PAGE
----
Twain and Flannery O'Connor both so perfectly captured racial realities of their time. Trying to go back and make their works more palatable to the current reader is like denying the holocaust happened. Twain did precisely what he set out to do with Huck Finn: offended people.

Now that people are offended for even close to the right reasons, they haven't bothered to read the book and understand who is being sent down the river.

The racism in The Bobbsey Twins books or Gone With The Wind is so much worse. Indulgent, affectionate stereotypes of a serving caste based on race is beyond obnoxious. The "N" word is never used in the Bobbsey books but Sam and DInah, the "colored" couple who work for the Bobbsey family, are painted as entirely content with their lot in life while Mrs. Bobbsey never lifts a finger to cook, clean, or iron. We're treated to descriptions of very white teeth in the smiles on dark faces, heads bobbing in obsequious servitude, cheerful vernacular, and a subtle but present indication of reduced intellect.

Jim is smart, loyal, Huck's equal in every way, and the closest thing to a father that Huck gets in his life. His own "fish belly white" father is the villian and certainly of less human value than Jim. Constant use of slurs and societal stereotypes provides a crucial backdrop, a contrast, to the truth about Jim, who is a better man than any of the white adults Huck has ever known.

Merry Monteleone said...

Laurel I love you.

I had to look this up online, because I lost my copy of the book in the damn flood, but here's my favorite scene... mind you, that scene is imbedded in my mind, has been since the first time I read the book, half a lifetime ago:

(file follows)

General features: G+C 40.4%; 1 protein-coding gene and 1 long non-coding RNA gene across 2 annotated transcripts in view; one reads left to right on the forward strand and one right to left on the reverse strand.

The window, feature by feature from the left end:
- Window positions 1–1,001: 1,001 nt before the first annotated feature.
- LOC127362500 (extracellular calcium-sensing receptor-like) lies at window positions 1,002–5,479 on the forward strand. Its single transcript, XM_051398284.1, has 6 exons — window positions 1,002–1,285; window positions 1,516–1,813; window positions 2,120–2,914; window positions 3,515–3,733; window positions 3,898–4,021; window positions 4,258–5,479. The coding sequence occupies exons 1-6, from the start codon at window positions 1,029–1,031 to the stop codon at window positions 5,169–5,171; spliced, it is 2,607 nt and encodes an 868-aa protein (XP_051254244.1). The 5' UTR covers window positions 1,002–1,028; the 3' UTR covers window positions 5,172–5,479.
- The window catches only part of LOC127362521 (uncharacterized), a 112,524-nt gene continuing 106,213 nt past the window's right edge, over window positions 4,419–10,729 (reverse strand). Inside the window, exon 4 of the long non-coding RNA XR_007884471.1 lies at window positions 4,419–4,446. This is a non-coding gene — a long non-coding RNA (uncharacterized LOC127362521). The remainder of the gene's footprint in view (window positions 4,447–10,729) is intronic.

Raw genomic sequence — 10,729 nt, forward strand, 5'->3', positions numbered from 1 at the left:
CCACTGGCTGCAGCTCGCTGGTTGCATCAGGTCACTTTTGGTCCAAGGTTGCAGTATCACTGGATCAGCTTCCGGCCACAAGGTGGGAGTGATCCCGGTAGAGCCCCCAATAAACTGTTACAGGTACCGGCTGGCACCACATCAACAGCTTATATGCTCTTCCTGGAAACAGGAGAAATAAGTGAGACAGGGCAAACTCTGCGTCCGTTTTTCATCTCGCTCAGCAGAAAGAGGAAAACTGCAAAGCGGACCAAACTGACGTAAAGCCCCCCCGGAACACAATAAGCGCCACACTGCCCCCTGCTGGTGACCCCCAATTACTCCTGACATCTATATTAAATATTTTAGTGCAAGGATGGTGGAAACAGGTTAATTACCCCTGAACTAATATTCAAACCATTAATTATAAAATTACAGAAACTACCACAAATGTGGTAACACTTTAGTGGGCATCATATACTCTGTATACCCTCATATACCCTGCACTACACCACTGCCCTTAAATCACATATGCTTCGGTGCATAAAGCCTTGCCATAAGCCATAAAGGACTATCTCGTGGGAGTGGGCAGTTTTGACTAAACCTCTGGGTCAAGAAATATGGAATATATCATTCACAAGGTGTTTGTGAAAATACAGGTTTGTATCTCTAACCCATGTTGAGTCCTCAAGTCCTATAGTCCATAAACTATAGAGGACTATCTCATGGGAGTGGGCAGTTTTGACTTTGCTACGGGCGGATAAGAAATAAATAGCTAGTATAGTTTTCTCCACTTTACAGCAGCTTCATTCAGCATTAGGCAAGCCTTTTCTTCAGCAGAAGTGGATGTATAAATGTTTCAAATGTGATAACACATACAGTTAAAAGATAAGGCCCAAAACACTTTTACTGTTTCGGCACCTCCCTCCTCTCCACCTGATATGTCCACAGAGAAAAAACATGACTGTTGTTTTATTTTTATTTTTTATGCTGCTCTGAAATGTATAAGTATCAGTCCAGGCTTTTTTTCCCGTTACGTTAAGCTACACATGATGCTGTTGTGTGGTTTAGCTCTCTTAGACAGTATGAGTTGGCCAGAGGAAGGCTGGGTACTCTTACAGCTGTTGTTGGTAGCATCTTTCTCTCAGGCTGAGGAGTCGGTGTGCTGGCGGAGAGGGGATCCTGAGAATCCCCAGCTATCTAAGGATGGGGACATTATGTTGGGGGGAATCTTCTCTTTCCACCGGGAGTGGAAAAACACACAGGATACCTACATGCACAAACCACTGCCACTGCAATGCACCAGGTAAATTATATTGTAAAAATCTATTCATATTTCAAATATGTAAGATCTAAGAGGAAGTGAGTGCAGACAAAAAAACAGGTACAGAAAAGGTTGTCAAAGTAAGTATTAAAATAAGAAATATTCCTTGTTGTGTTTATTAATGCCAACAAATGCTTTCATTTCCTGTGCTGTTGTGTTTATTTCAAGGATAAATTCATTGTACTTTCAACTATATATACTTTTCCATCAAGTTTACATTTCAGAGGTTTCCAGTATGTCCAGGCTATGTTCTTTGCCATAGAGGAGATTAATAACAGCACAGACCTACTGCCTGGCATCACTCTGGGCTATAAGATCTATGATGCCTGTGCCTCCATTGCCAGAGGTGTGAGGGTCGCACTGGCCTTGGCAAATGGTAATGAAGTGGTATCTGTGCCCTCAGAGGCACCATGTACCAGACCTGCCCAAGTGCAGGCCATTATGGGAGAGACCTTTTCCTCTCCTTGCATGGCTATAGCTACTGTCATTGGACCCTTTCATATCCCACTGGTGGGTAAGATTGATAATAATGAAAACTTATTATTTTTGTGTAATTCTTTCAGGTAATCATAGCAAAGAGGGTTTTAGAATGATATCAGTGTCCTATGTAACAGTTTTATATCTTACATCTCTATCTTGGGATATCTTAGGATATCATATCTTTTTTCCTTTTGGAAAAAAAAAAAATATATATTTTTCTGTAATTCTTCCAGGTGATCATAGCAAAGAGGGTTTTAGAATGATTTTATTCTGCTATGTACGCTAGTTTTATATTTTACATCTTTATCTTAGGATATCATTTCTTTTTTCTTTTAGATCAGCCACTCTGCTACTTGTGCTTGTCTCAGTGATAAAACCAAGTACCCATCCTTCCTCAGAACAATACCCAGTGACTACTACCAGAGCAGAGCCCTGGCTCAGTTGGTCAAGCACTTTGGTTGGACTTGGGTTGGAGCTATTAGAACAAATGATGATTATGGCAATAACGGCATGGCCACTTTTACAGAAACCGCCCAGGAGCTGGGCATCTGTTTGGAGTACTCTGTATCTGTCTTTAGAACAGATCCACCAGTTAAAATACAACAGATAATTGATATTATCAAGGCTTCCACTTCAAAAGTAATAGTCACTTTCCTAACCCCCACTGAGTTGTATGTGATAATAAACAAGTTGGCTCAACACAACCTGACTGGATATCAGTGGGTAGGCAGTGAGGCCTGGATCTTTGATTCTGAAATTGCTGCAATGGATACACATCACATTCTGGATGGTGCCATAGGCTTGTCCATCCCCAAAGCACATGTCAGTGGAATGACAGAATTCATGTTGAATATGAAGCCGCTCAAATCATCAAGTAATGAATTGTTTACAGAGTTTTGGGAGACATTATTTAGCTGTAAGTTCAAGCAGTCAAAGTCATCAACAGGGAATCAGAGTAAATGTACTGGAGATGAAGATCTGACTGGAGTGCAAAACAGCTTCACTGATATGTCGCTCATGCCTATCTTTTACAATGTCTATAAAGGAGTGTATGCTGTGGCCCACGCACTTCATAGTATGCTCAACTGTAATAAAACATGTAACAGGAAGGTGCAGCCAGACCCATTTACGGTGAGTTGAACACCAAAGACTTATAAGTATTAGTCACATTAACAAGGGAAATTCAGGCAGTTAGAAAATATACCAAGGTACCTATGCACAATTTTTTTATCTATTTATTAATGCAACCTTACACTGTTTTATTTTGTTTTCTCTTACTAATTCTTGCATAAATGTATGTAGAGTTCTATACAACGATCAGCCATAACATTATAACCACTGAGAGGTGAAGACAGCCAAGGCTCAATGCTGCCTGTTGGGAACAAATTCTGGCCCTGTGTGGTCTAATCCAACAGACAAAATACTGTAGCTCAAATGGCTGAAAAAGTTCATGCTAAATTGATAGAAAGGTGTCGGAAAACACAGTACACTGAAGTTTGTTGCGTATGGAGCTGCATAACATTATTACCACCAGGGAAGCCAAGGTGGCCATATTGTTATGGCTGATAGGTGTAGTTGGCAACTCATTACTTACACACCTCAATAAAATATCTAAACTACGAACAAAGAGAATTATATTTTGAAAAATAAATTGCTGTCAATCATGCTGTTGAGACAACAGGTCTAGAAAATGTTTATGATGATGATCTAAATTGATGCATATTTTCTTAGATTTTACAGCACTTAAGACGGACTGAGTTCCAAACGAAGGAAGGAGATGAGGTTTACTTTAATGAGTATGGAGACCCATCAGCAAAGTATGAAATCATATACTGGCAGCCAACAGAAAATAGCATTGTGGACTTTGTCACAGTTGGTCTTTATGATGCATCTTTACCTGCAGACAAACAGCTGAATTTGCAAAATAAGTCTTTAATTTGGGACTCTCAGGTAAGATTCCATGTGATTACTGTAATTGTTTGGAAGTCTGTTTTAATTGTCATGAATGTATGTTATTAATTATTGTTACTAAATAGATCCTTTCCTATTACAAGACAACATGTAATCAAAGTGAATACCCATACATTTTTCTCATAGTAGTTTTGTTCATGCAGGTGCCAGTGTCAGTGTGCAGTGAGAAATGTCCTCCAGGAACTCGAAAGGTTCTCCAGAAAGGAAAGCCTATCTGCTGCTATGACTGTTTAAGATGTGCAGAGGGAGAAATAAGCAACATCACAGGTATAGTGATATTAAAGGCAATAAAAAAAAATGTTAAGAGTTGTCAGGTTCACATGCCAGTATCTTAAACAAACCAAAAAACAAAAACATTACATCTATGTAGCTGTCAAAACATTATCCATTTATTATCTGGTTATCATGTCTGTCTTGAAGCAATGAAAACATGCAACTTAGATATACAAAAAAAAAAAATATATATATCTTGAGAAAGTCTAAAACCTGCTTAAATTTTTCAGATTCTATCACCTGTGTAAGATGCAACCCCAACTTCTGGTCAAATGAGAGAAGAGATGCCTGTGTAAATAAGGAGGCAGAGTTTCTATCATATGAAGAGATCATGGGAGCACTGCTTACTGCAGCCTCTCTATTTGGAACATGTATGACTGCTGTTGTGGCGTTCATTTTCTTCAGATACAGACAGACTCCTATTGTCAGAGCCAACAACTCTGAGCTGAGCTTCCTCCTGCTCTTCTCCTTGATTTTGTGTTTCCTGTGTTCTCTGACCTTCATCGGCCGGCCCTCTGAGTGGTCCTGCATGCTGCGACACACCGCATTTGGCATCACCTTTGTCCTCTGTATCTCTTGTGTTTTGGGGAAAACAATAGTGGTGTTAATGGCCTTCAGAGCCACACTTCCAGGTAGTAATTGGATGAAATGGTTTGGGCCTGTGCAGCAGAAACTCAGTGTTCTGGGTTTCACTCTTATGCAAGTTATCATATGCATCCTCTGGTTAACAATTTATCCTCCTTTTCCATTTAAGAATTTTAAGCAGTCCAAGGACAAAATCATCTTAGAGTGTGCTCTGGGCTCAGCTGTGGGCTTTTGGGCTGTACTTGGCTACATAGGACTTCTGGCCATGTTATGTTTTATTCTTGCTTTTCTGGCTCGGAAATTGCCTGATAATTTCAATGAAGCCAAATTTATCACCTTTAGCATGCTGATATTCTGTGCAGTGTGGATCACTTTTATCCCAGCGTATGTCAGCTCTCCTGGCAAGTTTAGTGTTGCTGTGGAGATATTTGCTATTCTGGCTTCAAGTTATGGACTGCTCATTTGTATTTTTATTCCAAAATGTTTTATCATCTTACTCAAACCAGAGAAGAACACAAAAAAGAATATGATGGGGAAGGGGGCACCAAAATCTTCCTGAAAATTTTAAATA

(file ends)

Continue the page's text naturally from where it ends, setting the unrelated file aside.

" It was a close place. I took . . . up [the letter I’d written to Miss Watson], and held it in my hand. I was a-trembling, because I’d got to decide, forever, betwixt two things, and I knowed it. I studied a minute, sort of holding my breath, and then says to myself: “All right then, I’ll go to hell”—and tore it up. It was awful thoughts and awful words, but they was said. And I let them stay said; and never thought no more about reforming."

When you think about the magnitude of a kid from Huck's background, in this time period, deciding to go to hell rather than turn his friend, Jim, in... I mean, "hell" wasn't some stupid phrase to him, it was a very real and a very permanent punishment.

I actually loved Gone with the Wind, and I know that's not politically correct. I don't like a lot of the description of the slave class, but I also look at it as another point of view that's not readily accessible in today's day and age. History is written by the conquerer. So it's valuable to me to have such an indepth look at some reasons for the South to fight, which did indeed go beyond the issue of slavery.

Laurel said...